A set of twins was born from embryos that had been frozen for the longest amount of time that ever led to a live birth.
On April 22, 1992, the embryos that would become Lydia and Timothy Ridgeway were frozen. They were thawed out and born in Oregon on October 31, 1992. In 2007, the anonymous married couple who made the embryos gave them to the National Embryo Donation Center (NEDC) in Knoxville, Tennessee. Before 2007, the embryos had been kept in a West Coast fertility lab for almost 30 years.
The National Embryo Donation Center (NEDC) says that Timothy and Lydia, who are identical twins, have set a new record for the transfer of an embryo that was frozen for the longest time and then gave birth. In 2020, a baby was born from an embryo that had been frozen for 27 years, and her sister was born from an embryo that had been frozen for 24 years. This tied the record that had been set by the center in Knoxville, Tennessee. Both of these babies broke the center’s record, which had stood since it opened in 2020.
The New England Donor Consortium (NEDC), a faith-based organization that works as a non-profit, does a medical procedure called embryo donation. This is done when a couple going through in vitro fertilization (IVF) makes more embryos than they need. Extra embryos can be cryopreserved (frozen) for later use, given to scientists for their research, or given to people who want to become pregnant and have a child.
Rachel and Philip Ridgeway had just turned 3 and 5 when their twins were conceived by an unknown married couple using in vitro fertilization (IVF). They used the help of a 34-year-old egg donor because the husband was already in his 50s when they had their children.
The Ridgeways looked in particular at a section of egg donor databases called “special consideration.” This meant that it had been hard to find homes for these embryos. This was done while they looked for information in the donor database. Even though the database didn’t show how long the embryos had been frozen, it did show the allotted number of the donor.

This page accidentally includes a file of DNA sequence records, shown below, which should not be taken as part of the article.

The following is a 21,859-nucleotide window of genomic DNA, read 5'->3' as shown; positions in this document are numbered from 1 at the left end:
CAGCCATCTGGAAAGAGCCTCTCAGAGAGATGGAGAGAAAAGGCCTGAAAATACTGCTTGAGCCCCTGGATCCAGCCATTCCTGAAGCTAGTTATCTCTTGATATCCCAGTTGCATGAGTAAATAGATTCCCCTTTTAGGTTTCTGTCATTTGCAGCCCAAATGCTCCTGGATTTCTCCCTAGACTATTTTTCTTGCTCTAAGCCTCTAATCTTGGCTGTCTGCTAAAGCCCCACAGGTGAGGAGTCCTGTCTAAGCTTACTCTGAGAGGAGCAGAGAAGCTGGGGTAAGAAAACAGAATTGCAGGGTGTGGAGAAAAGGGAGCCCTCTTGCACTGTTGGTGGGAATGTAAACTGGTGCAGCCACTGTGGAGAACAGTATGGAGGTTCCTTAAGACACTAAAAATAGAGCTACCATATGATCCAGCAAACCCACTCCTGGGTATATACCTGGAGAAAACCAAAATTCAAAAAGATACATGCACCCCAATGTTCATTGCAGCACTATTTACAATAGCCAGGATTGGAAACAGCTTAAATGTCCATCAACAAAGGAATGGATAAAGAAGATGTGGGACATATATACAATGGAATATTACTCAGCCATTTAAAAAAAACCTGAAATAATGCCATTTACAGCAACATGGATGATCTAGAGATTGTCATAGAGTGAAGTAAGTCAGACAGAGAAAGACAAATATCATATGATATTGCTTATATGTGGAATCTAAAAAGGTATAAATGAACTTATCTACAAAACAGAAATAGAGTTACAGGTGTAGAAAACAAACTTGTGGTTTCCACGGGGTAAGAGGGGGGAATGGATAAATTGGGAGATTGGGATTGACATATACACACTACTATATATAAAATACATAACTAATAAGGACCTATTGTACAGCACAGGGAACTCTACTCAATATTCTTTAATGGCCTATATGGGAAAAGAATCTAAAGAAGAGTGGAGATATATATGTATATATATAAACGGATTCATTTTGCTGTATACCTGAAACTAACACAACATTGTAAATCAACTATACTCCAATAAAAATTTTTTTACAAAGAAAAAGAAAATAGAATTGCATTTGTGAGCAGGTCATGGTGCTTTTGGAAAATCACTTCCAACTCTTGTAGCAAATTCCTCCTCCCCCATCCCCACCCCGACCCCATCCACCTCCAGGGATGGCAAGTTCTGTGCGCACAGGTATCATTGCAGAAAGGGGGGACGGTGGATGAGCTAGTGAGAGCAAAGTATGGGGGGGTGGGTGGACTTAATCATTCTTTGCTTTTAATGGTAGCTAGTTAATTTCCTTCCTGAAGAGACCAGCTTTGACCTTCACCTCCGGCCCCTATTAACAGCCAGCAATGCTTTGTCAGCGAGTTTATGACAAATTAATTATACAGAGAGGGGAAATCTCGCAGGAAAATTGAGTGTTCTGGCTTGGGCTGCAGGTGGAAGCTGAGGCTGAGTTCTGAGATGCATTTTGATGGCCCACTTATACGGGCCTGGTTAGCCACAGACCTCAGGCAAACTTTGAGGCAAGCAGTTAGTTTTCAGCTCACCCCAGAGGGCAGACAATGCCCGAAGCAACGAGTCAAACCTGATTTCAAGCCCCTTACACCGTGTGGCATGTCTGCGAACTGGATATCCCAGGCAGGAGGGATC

The Ridgeways thought that embryos with early donor numbers must have been in the freezer the longest. They didn’t know that they were going to find the oldest embryos ever frozen.
We weren’t looking to get the embryos that have been frozen the longest in the world,”
Philip told CNN.
We just wanted the ones that had been waiting the longest.
Going into this, we knew that we could trust God to do whatever he had sovereignly planned and that their age really had no factor. It was just a matter of whether or not that was in God’s plans,
The Christians who run the National Embryo Donation Coalition (NEDC) call embryo donation “embryo adoption.” Experts have made it clear, though, that this medical procedure is not the same as adoption. According to a 2016 report by the Ethics Committee of the American Society for Reproductive Medicine (ASRM), using the word “adoption” to talk about embryos is wrong, gives the wrong impression, and could put a lot of stress on the recipients. This should be avoided.
Different states have different laws about whether or not embryo donation is allowed. For donation in the United States, embryos and all other donated human tissues (reproductive and nonreproductive) must meet the same strict standards set by the Food and Drug Administration (FDA). These rules are meant to make sure that both the donor and the recipient are safe. The American Society for Reproductive Medicine (ASRM) says that a pre-donation agreement should be part of most agreements for donating embryos. This is done before the actual donation happens. Once the legal ownership of the embryos is transferred to the recipient, the recipient has the right to make decisions about the embryos and can use them to get pregnant and have a legal child.
Even after embryos have been frozen and stored for the first time, they can be kept frozen for up to 55 years. The Human Fertilization and Embryology Authority says that there is no proof that the length of time that embryos are frozen has any effect on them. Since there is no link between the two, this is the only thing that can be said about them. But a new study has found that using a frozen embryo to get pregnant through in vitro fertilization (IVF) makes the mother more likely to get high blood pressure.
The embryos had been frozen for 30 years. On February 28, they were thawed by Southeastern Fertility, a Knoxville fertility clinic that works with NEDC. Two of the five embryos that were frozen and then thawed could not be brought back to life. Rachel had the last three embryos put into her on March 2, and two of the transfers worked.